The second lesson I learned is the importance of perseverance. There are many things I take for granted, and one of them is my ability to use technology. I was born in a country where most adults have access to a phone and know how to use a computer. However, this is not the case in Zola. During our final week in South Africa, we offered free computer lessons for the men and women of the community. My first student was a woman named *Monica. *Monica seemed nervous and explained to me that she had never used a computer before. I told her not to worry and assured her with a gentle smile that it would be very easy. I was very wrong. Using a computer is very difficult if you have never used one before. The first day I spent the entire lesson teaching *Monica how to turn the computer on and off and how to use the mouse. After three hours, she still did not understand how the mouse worked; however, *Monica did not give up.

“The next time things get difficult and I feel like giving up, I will think of *Monica and push forward until I succeed.”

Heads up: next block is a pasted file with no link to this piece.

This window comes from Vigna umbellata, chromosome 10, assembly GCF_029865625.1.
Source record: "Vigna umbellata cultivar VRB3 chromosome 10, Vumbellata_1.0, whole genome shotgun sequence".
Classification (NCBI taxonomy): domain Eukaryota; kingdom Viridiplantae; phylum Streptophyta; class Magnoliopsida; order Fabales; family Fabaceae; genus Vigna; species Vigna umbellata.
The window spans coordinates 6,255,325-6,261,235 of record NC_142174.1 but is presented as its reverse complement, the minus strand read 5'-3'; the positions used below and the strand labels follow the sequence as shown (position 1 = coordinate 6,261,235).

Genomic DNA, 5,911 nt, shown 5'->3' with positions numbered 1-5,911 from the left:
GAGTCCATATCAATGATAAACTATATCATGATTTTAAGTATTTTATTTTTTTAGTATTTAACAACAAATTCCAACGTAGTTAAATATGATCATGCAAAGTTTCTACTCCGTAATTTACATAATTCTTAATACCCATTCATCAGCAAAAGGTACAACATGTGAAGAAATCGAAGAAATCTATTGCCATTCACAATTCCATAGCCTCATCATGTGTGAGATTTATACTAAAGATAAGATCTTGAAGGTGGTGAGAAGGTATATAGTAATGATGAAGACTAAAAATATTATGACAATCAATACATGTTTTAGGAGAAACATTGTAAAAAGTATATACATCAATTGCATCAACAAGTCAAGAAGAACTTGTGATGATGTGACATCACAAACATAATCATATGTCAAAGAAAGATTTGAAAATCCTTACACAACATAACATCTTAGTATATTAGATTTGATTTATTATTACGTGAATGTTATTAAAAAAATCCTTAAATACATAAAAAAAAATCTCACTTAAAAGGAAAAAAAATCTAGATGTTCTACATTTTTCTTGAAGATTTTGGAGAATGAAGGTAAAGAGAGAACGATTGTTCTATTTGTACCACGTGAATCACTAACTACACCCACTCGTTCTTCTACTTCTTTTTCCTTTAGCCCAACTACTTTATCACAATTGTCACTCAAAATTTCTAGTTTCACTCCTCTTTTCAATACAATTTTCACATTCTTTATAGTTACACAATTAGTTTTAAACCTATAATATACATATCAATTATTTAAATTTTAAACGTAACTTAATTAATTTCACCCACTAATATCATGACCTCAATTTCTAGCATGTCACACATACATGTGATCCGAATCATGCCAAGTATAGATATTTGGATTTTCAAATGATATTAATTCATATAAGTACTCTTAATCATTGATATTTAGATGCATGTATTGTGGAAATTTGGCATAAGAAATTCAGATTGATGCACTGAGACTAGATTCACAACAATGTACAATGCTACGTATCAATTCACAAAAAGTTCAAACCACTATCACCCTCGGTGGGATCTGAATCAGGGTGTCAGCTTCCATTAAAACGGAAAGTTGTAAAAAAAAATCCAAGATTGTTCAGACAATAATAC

Throughout the lesson she keep telling me, “I am going to get this.” When she finally understood, she clasped her hands together exclaiming, “Oh it’s so easy!” She cried of happiness. I cried of happiness. And when she walked out of the room, all of her friends met her the door and cheered for her. It would have been very easy for *Monica to quit. All of her friends were able to learn how to use the mouse in five minutes, but *Monica did not care. She knew that if she worked hard and did not give up she could do it. She refused to leave the room, even for a 5-minute break, until she had mastered the mouse. *Monica taught me that perseverance is not easy or quick, but with it, you can accomplish anything you put your mind to. The next time things get difficult and I feel like giving up, I will think of *Monica and push forward until I succeed.